The dense layers share the same structure. The layer normalization probably should have been placed after Relu. But somehow I placed it before Relu and did not really think of it until now…

For this regression model, the model and learner were almost all re-written. Only some utility functions from the fast.ai library were used.(It’s weird that when using the Learner class from fast.ai library, the validation losses were always off by some amount. I wasn’t able to find where the problem was. My custom learner did not have such problem.)

I re-implemented the slanted triangular learning rates[2,10] by extending the official learning rate scheduler class:

The model is trained using 5-fold validation framework. The test predictions from each fold were averaged to get the final predictions.


The best single(and final) pure neural network model produces 0.2201 public and 0.2242 private loss, which lands at between 534th to 548th place in the private leaderboard.

If we extract the image and text features from the network (the light blue dense layers), and put them into the LightGBM model slightly modified from the public kernel. We can get a single(sort of) model with 0.2197 public and 0.2236 private loss, which lands at between 189th to 210th place in the private leaderboard.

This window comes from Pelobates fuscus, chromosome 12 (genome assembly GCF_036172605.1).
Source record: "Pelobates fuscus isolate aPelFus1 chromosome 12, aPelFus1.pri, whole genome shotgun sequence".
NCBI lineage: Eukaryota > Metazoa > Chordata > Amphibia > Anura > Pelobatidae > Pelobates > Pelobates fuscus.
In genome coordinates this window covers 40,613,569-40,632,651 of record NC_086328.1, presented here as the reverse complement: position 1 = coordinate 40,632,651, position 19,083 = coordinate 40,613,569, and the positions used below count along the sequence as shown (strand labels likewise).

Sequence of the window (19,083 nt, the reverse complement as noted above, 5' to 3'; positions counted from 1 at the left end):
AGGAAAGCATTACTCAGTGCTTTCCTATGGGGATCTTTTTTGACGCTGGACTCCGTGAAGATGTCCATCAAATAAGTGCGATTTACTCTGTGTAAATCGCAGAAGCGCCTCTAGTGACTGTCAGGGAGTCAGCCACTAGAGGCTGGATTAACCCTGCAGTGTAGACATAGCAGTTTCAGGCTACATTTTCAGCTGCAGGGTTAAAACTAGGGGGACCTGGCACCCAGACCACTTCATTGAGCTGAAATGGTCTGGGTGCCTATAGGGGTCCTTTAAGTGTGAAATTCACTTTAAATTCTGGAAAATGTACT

To get to the 54th place, what we need is to feed the out-of-fold predictions from different models (the one with center-cropped resnet101, the one with padded-to-square resnext101_64x4d, public lightgbm, lightgbm with NN features, etc.) to a LightGBM model. Model diversity is important here. Because I only use one pretrained language model encoder, I think there are still some low hanging fruits to be grabbed. There are of course more stacking/ensemble tricks that could boost the performance further. You can check out what other competitors’ shared on the forum to get some hints.

That’s it! It’s really a low-effort process that works surprisingly well. In the last week I mostly left my machine to train the model for 24+ hours, came back and did some tweaking, then repeat the cycle. I could have done much more iterations if the image file issue was dealt with properly. This brings us to the final section:

Handling A Large Number of Small Files (e.g. Images) on Disk

Available on my computer were an SSD-backed ext4 partition with 40+GB free space, an SSD-backed NTFS partition with 70+GB free space, and HDD-backed NTFS partition with 1TB free space. We have 1+ million images from the training and test datasets. Which costs around 60GB of space.